The Hyperbole Filter: a #WorkingOutLoud post

I delivered the final part of the Learning Science module today, by introducing the notion of the hyperbole filter, and why we each need to construct one for ourselves. A Hyperbole Filter is a conceptual device, but it’s one of the things i hope people will build for themselves and take out of the module. Note that this is early stage #WorkingOutLoud.

My father used a computer for his PhD research analysis: it sat in the basement of the Town Hall, probably because it was too large to go anywhere else. But over time, it was miniaturized, and i imagine my phone today has the equivalent power of that machine from decades ago. So our hyperbole filter will probably follow a similar path: starting large and unwieldy and gradually becoming smaller and more efficient. But what it does should remain the same, even as it becomes more efficient at it.

What is it? It’s a device (a conceptual one) of healthy cynicism. It’s a filter that lets us take what we hear, and remove the hype and fad. But to do so not simply through opinion or hope, but through methodology and rigorous approach. It’s a way of taking an understanding of the scientific process, and bringing it to bear in our everyday work.

Because it is a device that we must carry around with us, in our pocket, we need to make it robust, and the best way to do this is to keep it simple. It’s probably a series of questions: questions we will ask of ourselves, and questions we will ask of others.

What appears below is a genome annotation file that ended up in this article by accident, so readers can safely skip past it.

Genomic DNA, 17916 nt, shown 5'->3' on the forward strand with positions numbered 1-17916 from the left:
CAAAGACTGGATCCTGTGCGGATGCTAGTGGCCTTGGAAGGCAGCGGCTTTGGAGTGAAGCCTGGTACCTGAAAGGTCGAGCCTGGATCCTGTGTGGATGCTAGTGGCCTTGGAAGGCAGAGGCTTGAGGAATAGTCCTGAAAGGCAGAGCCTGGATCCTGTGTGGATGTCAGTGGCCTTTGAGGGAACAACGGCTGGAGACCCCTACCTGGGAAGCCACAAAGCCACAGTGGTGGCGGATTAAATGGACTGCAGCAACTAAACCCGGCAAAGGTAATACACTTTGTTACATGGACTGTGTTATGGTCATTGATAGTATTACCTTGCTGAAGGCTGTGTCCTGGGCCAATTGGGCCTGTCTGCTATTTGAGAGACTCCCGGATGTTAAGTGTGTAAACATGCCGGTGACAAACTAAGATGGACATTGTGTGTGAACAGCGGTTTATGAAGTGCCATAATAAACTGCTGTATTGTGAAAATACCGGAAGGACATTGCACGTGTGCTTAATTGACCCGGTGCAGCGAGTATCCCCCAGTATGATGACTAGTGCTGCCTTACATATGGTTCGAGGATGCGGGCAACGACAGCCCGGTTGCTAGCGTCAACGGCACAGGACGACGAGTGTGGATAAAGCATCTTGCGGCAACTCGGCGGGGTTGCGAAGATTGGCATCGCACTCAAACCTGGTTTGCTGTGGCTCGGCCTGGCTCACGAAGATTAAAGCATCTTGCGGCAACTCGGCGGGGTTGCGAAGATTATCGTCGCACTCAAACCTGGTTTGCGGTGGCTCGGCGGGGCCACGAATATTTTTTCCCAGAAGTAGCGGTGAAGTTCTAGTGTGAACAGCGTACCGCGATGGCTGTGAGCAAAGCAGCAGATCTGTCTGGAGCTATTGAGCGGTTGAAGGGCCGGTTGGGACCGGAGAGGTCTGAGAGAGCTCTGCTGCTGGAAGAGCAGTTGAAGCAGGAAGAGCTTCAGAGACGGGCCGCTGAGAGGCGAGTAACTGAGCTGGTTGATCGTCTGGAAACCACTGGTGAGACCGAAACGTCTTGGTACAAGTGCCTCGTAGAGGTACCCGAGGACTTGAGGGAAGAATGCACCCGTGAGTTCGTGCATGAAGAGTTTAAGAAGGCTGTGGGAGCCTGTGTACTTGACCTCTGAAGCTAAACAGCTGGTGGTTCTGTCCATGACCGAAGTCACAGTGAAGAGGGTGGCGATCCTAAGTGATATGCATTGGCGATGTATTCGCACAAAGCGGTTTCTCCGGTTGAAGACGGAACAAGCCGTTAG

To build it, it’s useful to understand why we are fooled, or why we fail: ideas are transposed from one realm to another with low validity, we measure the wrong thing (and sometimes believe we are measuring the right one), we try to measure the right thing but do it the wrong way, or maybe we accept something with one piece of evidence that is not corroborated by others.

I guess we each put our own questions and ideas into our Hyperbole Filter, but we can trade in useful components, we can share the questions that we would ask.

About julianstodd

Author and Founder of Sea Salt Learning. My work explores the Social Age. I’ve written ten books, and over 2,000 articles, and still learning...
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1 Response to The Hyperbole Filter: a #WorkingOutLoud post

  1. Pingback: The Learning Science Journey | Julian Stodd's Learning Blog

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